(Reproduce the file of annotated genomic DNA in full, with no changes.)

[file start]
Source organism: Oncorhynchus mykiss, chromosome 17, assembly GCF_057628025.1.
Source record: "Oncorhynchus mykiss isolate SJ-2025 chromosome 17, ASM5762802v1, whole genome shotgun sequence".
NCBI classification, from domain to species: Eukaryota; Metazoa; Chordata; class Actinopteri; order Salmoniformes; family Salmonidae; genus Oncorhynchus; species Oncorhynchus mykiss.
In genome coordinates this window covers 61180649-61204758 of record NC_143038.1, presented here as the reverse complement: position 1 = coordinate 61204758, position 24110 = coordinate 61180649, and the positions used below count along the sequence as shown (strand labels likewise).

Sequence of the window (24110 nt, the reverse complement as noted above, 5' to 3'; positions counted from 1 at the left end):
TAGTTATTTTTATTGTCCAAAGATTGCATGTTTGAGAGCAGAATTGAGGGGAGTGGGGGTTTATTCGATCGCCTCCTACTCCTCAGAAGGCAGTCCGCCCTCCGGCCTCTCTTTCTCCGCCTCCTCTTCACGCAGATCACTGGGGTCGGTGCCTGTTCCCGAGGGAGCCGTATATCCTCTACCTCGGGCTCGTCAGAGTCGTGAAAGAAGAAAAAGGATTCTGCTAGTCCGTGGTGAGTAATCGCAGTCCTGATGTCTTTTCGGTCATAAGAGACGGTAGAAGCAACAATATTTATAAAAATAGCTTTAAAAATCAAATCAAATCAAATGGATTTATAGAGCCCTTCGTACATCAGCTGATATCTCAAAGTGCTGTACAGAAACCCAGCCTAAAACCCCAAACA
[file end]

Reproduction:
Source organism: Oncorhynchus mykiss, chromosome 17, assembly GCF_057628025.1.
Source record: "Oncorhynchus mykiss isolate SJ-2025 chromosome 17, ASM5762802v1, whole genome shotgun sequence".
NCBI classification, from domain to species: Eukaryota; Metazoa; Chordata; class Actinopteri; order Salmoniformes; family Salmonidae; genus Oncorhynchus; species Oncorhynchus mykiss.
In genome coordinates this window covers 61180649-61204758 of record NC_143038.1, presented here as the reverse complement: position 1 = coordinate 61204758, position 24110 = coordinate 61180649, and the positions used below count along the sequence as shown (strand labels likewise).

Sequence of the window (24110 nt, the reverse complement as noted above, 5' to 3'; positions counted from 1 at the left end):
TAGTTATTTTTATTGTCCAAAGATTGCATGTTTGAGAGCAGAATTGAGGGGAGTGGGGGTTTATTCGATCGCCTCCTACTCCTCAGAAGGCAGTCCGCCCTCCGGCCTCTCTTTCTCCGCCTCCTCTTCACGCAGATCACTGGGGTCGGTGCCTGTTCCCGAGGGAGCCGTATATCCTCTACCTCGGGCTCGTCAGAGTCGTGAAAGAAGAAAAAGGATTCTGCTAGTCCGTGGTGAGTAATCGCAGTCCTGATGTCTTTTCGGTCATAAGAGACGGTAGAAGCAACAATATTTATAAAAATAGCTTTAAAAATCAAATCAAATCAAATGGATTTATAGAGCCCTTCGTACATCAGCTGATATCTCAAAGTGCTGTACAGAAACCCAGCCTAAAACCCCAAACA